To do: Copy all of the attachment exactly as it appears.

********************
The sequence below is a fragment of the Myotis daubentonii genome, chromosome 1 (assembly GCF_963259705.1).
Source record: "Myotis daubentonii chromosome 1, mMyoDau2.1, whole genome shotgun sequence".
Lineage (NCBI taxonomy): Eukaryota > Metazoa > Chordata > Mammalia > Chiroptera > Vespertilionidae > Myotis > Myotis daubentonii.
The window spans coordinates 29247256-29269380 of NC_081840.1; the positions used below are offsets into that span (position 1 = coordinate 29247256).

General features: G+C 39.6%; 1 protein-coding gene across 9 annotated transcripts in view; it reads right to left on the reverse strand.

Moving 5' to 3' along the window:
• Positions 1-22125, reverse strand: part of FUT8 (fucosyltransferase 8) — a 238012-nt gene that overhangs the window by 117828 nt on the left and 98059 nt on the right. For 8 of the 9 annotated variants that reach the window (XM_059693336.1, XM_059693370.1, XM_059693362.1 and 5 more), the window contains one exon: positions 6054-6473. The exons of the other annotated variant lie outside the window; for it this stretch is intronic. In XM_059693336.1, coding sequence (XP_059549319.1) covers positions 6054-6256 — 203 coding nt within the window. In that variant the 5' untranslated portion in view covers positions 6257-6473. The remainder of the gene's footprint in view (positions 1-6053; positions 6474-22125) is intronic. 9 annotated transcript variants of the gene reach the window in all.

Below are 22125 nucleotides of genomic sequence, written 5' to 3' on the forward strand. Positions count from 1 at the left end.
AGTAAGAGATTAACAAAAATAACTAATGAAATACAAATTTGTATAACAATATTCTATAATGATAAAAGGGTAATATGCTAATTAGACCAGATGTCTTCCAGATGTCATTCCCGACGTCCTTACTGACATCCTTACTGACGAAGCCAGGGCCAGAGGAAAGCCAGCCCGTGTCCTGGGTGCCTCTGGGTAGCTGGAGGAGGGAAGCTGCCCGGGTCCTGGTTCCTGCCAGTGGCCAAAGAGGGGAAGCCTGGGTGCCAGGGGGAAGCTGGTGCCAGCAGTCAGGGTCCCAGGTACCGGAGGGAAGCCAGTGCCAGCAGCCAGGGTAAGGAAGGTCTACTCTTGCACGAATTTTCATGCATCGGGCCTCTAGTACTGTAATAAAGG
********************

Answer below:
The sequence below is a fragment of the Myotis daubentonii genome, chromosome 1 (assembly GCF_963259705.1).
Source record: "Myotis daubentonii chromosome 1, mMyoDau2.1, whole genome shotgun sequence".
Lineage (NCBI taxonomy): Eukaryota > Metazoa > Chordata > Mammalia > Chiroptera > Vespertilionidae > Myotis > Myotis daubentonii.
The window spans coordinates 29247256-29269380 of NC_081840.1; the positions used below are offsets into that span (position 1 = coordinate 29247256).

General features: G+C 39.6%; 1 protein-coding gene across 9 annotated transcripts in view; it reads right to left on the reverse strand.

Moving 5' to 3' along the window:
• Positions 1-22125, reverse strand: part of FUT8 (fucosyltransferase 8) — a 238012-nt gene that overhangs the window by 117828 nt on the left and 98059 nt on the right. For 8 of the 9 annotated variants that reach the window (XM_059693336.1, XM_059693370.1, XM_059693362.1 and 5 more), the window contains one exon: positions 6054-6473. The exons of the other annotated variant lie outside the window; for it this stretch is intronic. In XM_059693336.1, coding sequence (XP_059549319.1) covers positions 6054-6256 — 203 coding nt within the window. In that variant the 5' untranslated portion in view covers positions 6257-6473. The remainder of the gene's footprint in view (positions 1-6053; positions 6474-22125) is intronic. 9 annotated transcript variants of the gene reach the window in all.

Below are 22125 nucleotides of genomic sequence, written 5' to 3' on the forward strand. Positions count from 1 at the left end.
AGTAAGAGATTAACAAAAATAACTAATGAAATACAAATTTGTATAACAATATTCTATAATGATAAAAGGGTAATATGCTAATTAGACCAGATGTCTTCCAGATGTCATTCCCGACGTCCTTACTGACATCCTTACTGACGAAGCCAGGGCCAGAGGAAAGCCAGCCCGTGTCCTGGGTGCCTCTGGGTAGCTGGAGGAGGGAAGCTGCCCGGGTCCTGGTTCCTGCCAGTGGCCAAAGAGGGGAAGCCTGGGTGCCAGGGGGAAGCTGGTGCCAGCAGTCAGGGTCCCAGGTACCGGAGGGAAGCCAGTGCCAGCAGCCAGGGTAAGGAAGGTCTACTCTTGCACGAATTTTCATGCATCGGGCCTCTAGTACTGTAATAAAGG